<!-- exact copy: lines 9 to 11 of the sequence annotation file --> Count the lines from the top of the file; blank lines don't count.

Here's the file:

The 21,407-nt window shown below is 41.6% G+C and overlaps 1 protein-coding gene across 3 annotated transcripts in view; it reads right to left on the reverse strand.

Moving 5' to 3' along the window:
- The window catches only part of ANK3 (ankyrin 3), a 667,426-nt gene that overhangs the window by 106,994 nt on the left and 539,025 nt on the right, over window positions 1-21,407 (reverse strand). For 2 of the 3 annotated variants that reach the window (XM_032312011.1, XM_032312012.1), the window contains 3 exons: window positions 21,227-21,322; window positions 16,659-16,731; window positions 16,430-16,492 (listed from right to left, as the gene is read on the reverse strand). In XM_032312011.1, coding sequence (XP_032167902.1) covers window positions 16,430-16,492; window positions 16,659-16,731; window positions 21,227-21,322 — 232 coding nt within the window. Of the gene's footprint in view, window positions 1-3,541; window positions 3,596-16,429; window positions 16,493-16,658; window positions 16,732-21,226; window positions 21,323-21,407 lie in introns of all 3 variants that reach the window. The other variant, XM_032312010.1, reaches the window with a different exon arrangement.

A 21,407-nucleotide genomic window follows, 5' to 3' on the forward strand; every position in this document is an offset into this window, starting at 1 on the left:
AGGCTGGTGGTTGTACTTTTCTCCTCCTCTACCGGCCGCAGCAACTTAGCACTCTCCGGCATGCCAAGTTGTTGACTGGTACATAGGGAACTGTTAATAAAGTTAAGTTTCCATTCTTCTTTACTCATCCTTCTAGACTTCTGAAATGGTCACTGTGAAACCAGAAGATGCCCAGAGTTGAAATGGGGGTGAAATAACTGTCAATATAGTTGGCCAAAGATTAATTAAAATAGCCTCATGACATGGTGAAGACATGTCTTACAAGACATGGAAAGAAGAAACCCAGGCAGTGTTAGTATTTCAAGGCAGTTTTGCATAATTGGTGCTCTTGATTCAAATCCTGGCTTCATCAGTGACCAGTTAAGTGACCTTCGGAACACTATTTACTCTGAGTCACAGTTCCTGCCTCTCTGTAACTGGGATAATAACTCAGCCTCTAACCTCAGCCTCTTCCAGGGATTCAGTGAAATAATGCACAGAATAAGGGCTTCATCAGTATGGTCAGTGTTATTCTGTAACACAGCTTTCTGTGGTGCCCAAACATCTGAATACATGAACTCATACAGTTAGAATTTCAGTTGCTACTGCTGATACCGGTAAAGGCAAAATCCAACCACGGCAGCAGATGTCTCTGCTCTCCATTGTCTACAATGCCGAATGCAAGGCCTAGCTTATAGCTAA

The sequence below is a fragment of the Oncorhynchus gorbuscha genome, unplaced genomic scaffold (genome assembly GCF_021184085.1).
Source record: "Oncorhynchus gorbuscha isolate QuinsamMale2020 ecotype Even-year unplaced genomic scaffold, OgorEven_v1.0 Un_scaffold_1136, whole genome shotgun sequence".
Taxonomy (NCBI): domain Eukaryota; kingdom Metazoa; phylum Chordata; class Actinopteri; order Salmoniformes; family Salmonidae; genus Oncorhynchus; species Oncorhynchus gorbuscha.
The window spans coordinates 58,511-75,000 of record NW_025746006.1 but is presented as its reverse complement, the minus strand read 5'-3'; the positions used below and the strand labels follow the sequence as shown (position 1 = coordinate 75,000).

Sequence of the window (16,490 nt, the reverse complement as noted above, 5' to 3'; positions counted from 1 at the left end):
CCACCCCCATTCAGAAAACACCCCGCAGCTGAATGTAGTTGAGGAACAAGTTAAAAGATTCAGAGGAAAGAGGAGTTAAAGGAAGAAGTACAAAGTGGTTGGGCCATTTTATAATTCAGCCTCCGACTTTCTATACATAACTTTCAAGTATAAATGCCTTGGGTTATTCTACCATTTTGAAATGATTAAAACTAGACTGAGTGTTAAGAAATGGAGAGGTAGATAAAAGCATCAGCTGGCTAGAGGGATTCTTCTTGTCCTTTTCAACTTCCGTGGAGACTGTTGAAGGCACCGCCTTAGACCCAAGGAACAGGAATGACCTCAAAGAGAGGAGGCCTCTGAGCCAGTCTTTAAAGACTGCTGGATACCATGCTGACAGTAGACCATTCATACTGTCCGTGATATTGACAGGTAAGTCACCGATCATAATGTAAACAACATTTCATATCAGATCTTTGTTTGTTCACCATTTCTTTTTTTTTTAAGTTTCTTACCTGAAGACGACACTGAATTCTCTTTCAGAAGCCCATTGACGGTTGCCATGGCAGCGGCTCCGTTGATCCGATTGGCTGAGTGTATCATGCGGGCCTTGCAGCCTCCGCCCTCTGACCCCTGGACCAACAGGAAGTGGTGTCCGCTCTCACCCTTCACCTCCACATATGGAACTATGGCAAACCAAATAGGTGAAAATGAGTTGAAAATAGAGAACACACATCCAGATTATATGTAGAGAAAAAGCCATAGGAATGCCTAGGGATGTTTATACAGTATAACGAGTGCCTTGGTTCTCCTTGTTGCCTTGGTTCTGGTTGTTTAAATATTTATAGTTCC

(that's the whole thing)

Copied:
The window spans coordinates 58,511-75,000 of record NW_025746006.1 but is presented as its reverse complement, the minus strand read 5'-3'; the positions used below and the strand labels follow the sequence as shown (position 1 = coordinate 75,000).

Sequence of the window (16,490 nt, the reverse complement as noted above, 5' to 3'; positions counted from 1 at the left end):
CCACCCCCATTCAGAAAACACCCCGCAGCTGAATGTAGTTGAGGAACAAGTTAAAAGATTCAGAGGAAAGAGGAGTTAAAGGAAGAAGTACAAAGTGGTTGGGCCATTTTATAATTCAGCCTCCGACTTTCTATACATAACTTTCAAGTATAAATGCCTTGGGTTATTCTACCATTTTGAAATGATTAAAACTAGACTGAGTGTTAAGAAATGGAGAGGTAGATAAAAGCATCAGCTGGCTAGAGGGATTCTTCTTGTCCTTTTCAACTTCCGTGGAGACTGTTGAAGGCACCGCCTTAGACCCAAGGAACAGGAATGACCTCAAAGAGAGGAGGCCTCTGAGCCAGTCTTTAAAGACTGCTGGATACCATGCTGACAGTAGACCATTCATACTGTCCGTGATATTGACAGGTAAGTCACCGATCATAATGTAAACAACATTTCATATCAGATCTTTGTTTGTTCACCATTTCTTTTTTTTTTAAGTTTCTTACCTGAAGACGACACTGAATTCTCTTTCAGAAGCCCATTGACGGTTGCCATGGCAGCGGCTCCGTTGATCCGATTGGCTGAGTGTATCATGCGGGCCTTGCAGCCTCCGCCCTCTGACCCCTGGACCAACAGGAAGTGGTGTCCGCTCTCACCCTTCACCTCCACATATGGAACTATGGCAAACCAAATAGGTGAAAATGAGTTGAAAATAGAGAACACACATCCAGATTATATGTAGAGAAAAAGCCATAGGAATGCCTAGGGATGTTTATACAGTATAACGAGTGCCTTGGTTCTCCTTGTTGCCTTGGTTCTGGTTGTTTAAATATTTATAGTTCC